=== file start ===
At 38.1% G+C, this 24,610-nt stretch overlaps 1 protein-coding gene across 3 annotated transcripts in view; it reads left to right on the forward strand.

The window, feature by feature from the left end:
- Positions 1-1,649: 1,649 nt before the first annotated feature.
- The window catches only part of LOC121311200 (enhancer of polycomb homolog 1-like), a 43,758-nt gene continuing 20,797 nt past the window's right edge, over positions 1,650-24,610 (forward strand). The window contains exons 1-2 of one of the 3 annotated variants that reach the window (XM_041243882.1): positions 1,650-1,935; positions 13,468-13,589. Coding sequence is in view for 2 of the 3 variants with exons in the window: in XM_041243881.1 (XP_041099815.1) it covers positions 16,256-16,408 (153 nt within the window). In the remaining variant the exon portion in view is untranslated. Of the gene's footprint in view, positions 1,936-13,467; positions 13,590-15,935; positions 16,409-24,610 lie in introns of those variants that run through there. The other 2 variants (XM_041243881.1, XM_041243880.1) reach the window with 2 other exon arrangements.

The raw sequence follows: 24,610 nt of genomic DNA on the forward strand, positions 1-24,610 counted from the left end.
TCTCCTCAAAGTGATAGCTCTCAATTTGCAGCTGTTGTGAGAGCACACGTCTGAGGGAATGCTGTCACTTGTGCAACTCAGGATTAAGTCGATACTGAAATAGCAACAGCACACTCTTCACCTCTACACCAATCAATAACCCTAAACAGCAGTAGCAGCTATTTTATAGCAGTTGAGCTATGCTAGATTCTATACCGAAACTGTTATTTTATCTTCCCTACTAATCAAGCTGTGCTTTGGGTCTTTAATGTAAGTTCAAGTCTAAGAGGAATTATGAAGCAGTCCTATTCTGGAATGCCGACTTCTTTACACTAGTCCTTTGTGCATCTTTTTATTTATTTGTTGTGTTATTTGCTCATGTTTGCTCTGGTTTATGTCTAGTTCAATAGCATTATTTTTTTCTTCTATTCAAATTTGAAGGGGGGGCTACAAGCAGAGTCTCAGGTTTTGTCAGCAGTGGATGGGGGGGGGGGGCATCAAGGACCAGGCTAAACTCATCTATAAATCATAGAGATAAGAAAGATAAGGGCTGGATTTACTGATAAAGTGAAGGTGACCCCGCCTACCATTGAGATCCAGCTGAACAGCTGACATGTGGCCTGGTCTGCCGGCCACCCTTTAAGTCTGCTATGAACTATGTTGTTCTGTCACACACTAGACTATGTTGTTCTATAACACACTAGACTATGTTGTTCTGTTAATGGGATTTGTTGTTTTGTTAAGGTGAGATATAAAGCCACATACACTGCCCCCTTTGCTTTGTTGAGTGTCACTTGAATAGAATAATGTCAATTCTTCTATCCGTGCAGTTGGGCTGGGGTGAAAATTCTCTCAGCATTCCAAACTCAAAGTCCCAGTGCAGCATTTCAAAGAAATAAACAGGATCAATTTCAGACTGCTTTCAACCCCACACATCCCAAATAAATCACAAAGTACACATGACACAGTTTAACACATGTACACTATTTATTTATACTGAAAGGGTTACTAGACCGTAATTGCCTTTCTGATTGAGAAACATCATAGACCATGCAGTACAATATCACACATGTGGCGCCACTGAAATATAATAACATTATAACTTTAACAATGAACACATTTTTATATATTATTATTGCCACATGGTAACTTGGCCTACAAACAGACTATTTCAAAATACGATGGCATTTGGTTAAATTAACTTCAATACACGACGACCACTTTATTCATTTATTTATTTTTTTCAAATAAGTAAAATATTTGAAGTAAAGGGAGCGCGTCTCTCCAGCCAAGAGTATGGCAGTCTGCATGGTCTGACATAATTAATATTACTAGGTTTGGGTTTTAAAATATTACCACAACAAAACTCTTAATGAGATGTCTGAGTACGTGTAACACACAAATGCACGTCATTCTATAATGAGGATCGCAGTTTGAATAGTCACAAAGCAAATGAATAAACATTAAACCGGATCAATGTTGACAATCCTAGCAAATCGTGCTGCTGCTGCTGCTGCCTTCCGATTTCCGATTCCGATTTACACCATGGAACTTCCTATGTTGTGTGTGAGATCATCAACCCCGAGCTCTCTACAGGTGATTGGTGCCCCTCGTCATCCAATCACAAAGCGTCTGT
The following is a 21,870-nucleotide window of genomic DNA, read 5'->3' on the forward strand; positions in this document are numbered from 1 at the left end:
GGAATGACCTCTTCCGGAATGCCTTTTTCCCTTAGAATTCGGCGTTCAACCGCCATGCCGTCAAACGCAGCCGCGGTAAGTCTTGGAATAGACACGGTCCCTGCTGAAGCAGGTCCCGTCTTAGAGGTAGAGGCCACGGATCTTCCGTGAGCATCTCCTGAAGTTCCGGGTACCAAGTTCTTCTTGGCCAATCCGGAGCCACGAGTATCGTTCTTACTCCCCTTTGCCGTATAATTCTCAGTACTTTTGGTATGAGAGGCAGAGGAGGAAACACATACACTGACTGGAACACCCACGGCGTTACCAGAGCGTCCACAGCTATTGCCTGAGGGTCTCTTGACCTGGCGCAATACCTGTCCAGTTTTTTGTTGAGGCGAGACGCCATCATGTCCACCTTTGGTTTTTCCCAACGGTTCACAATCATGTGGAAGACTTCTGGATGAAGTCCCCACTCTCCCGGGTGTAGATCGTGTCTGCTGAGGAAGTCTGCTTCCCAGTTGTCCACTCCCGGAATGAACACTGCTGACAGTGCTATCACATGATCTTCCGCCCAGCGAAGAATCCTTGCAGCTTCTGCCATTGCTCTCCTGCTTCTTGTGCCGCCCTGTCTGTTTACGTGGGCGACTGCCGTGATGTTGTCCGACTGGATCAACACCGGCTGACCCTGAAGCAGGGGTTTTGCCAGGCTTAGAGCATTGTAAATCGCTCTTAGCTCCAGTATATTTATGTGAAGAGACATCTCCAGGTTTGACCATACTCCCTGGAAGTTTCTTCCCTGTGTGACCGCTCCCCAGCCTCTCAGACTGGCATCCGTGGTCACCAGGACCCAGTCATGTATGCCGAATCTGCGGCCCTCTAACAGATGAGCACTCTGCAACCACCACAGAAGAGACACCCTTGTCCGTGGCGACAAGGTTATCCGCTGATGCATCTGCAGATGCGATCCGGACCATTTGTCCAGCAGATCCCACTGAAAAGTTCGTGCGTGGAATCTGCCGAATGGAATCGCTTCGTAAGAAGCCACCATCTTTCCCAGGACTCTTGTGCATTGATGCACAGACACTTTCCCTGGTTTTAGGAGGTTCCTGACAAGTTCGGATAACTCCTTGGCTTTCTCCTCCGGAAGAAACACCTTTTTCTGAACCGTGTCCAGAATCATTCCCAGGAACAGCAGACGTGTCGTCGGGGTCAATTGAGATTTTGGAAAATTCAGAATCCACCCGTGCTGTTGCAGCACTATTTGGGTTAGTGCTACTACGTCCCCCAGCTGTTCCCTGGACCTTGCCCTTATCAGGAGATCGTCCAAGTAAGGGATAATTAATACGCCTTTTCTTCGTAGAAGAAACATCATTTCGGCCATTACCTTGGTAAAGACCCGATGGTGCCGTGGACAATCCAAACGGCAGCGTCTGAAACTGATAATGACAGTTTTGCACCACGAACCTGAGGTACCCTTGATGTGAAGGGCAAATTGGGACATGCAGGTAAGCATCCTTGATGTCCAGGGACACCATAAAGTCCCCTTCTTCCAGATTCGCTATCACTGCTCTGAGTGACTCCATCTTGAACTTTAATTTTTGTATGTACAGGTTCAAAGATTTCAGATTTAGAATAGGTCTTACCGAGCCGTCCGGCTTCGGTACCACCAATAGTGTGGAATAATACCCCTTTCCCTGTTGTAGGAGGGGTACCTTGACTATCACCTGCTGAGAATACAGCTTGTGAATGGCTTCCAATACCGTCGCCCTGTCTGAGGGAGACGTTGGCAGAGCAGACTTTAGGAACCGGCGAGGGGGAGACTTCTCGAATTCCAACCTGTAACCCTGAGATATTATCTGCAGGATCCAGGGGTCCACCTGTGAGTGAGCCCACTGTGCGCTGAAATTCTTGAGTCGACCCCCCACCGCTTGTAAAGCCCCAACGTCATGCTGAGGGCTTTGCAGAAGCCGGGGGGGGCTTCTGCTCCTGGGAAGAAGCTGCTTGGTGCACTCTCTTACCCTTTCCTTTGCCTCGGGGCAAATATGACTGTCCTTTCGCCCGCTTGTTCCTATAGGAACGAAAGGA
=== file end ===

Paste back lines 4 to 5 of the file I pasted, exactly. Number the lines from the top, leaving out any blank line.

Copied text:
- The window catches only part of LOC121311200 (enhancer of polycomb homolog 1-like), a 43,758-nt gene continuing 20,797 nt past the window's right edge, over positions 1,650-24,610 (forward strand). The window contains exons 1-2 of one of the 3 annotated variants that reach the window (XM_041243882.1): positions 1,650-1,935; positions 13,468-13,589. Coding sequence is in view for 2 of the 3 variants with exons in the window: in XM_041243881.1 (XP_041099815.1) it covers positions 16,256-16,408 (153 nt within the window). In the remaining variant the exon portion in view is untranslated. Of the gene's footprint in view, positions 1,936-13,467; positions 13,590-15,935; positions 16,409-24,610 lie in introns of those variants that run through there. The other 2 variants (XM_041243881.1, XM_041243880.1) reach the window with 2 other exon arrangements.

The raw sequence follows: 24,610 nt of genomic DNA on the forward strand, positions 1-24,610 counted from the left end.